Ghana Passes Tough Bill Making Identifying as LGBTQIA+ Illegal

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WEST AFRICA. Ghana’s parliament has passed a tough new bill that imposes a prison sentence of up to three years for anyone convicted of identifying as LGBTQIA+, and a maximum five-year jail term for forming or funding LGBTQIA+ groups.
While passing the bill on February 28,2024, lawmakers heckled down attempts to replace prison sentences with community service and counseling, amid growing opposition to LGBTQIA+ rights in the conservative Ghana.
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The bill, which had the backing of Ghana’s two major political parties, will come into effect only if President Nana Akufo-Addo signs it into law.
He previously said that he would do so if the majority of Ghanaians want him to.
Gay sex is already against the law in Ghana – it carries a three-year prison sentence.
Last month, Amnesty International warned that the bill “poses significant threats to the fundamental rights and freedoms” of LGBTQIA+ people.
Activists fear there will now be witch-hunts against members of the LGBTQIA+ community and those who campaign for their rights, and say some will have to go into hiding.
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The Joint United Nations Programme on HIV and AIDS-UNAIDS Executive Director, Winnie Byanyima said: “If Human Sexual rights and Ghanaian Family Values Bill becomes a law, it will exacerbate fear and hatred, could incite violence against fellow Ghanaian citizens, and will negatively impact on free speech, freedom of movement and freedom of association.”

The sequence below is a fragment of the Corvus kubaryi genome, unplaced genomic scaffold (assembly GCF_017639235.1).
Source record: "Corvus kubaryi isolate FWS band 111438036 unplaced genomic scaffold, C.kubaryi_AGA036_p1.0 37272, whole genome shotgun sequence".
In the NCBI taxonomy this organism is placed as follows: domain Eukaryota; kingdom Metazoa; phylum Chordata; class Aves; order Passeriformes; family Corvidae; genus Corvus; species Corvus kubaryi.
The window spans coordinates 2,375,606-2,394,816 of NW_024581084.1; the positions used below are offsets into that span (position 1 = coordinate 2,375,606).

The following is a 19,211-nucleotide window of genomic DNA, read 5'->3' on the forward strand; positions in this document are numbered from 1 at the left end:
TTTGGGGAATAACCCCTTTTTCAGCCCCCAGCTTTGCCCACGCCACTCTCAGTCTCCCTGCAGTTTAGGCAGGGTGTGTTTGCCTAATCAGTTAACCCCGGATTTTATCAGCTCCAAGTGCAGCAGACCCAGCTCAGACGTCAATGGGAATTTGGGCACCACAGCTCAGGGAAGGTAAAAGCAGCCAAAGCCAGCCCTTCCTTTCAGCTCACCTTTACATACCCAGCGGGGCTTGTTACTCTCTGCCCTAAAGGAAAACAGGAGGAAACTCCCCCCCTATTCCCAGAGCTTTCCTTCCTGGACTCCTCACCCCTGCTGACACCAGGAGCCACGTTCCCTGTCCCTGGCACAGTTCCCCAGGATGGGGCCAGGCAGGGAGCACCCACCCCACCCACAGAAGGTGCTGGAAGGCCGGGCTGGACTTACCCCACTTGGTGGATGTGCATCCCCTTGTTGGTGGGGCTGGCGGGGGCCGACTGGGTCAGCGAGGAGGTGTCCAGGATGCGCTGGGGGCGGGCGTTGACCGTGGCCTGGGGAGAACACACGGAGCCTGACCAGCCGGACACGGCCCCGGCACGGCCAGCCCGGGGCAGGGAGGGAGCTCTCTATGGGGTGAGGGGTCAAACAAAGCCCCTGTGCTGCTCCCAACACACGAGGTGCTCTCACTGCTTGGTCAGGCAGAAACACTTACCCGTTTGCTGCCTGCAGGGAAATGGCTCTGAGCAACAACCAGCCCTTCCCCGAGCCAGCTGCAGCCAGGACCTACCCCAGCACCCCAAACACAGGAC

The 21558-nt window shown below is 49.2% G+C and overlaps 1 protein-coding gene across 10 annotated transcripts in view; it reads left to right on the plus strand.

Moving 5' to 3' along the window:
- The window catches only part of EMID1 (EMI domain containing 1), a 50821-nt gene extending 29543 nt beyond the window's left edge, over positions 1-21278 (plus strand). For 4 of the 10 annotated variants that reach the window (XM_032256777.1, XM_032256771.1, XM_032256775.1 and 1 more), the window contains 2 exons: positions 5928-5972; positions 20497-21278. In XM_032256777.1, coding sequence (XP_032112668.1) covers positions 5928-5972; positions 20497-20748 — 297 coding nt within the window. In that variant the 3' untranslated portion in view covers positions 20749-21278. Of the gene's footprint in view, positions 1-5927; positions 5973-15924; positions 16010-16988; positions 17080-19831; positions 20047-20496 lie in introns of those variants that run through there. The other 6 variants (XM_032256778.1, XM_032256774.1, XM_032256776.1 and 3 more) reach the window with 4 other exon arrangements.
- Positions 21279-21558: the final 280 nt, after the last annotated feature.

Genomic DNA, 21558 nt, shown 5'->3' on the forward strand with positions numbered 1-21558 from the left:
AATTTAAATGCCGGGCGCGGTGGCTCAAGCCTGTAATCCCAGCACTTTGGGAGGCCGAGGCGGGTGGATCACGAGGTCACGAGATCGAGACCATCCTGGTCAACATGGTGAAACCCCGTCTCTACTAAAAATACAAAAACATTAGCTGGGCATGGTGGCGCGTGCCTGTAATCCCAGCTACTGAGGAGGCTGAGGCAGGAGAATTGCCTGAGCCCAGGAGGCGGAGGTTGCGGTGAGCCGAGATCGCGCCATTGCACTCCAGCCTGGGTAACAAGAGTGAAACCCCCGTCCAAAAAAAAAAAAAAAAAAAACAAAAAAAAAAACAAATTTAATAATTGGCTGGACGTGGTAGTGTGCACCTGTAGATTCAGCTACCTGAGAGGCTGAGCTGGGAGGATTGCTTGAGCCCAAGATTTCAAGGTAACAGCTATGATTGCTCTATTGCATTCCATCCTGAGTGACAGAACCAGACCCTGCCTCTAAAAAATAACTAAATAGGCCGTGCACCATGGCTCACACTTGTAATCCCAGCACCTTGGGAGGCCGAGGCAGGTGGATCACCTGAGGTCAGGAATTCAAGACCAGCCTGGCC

The Joint United Nations Programme on HIV and AIDS-UNAIDS Executive Director, Winnie Byanyima.

She added that it would “obstruct access to life-saving services” and “jeopardize Ghana’s development success”.
The bill proposes a jail term of up to 10 years for anyone involved in LGBTQIA+ advocacy campaigns aimed at children.
It also encourages the public to report members of the LGBTQIA+ community to authorities for “necessary action”.
Legislators said the bill was drafted in response to the opening of Ghana’s first LGBTQIA+ community centre in the capital, Accra, in January 2021.
Police shut the centre following public protests, and pressure from religious bodies and traditional leaders in the largely Christian nation.
At the time, the Christian Council of Ghana and the Ghana Pentecostal and Charismatic Council said in a joint statement that being LGBTQIA+ was “alien to the Ghanaian culture and family value system and, as such, the citizens of this nation cannot accept it”.
The bill approved by lawmakers is a watered-down version of an earlier draft – for instance, jail terms have been shortened and a controversial clause on conversion therapy has been removed.
During the days-long debate, the deputy parliamentary leader of the governing party, Alexander Afenyo-Markin, suggested further changes.
He said lawmakers should decide, via a secret ballot, whether people convicted of being members of the LGBTQ+ community should be imprisoned by the courts or ordered to do community service and undergo counselling.
He was heckled into submission by lawmakers who supported prison.
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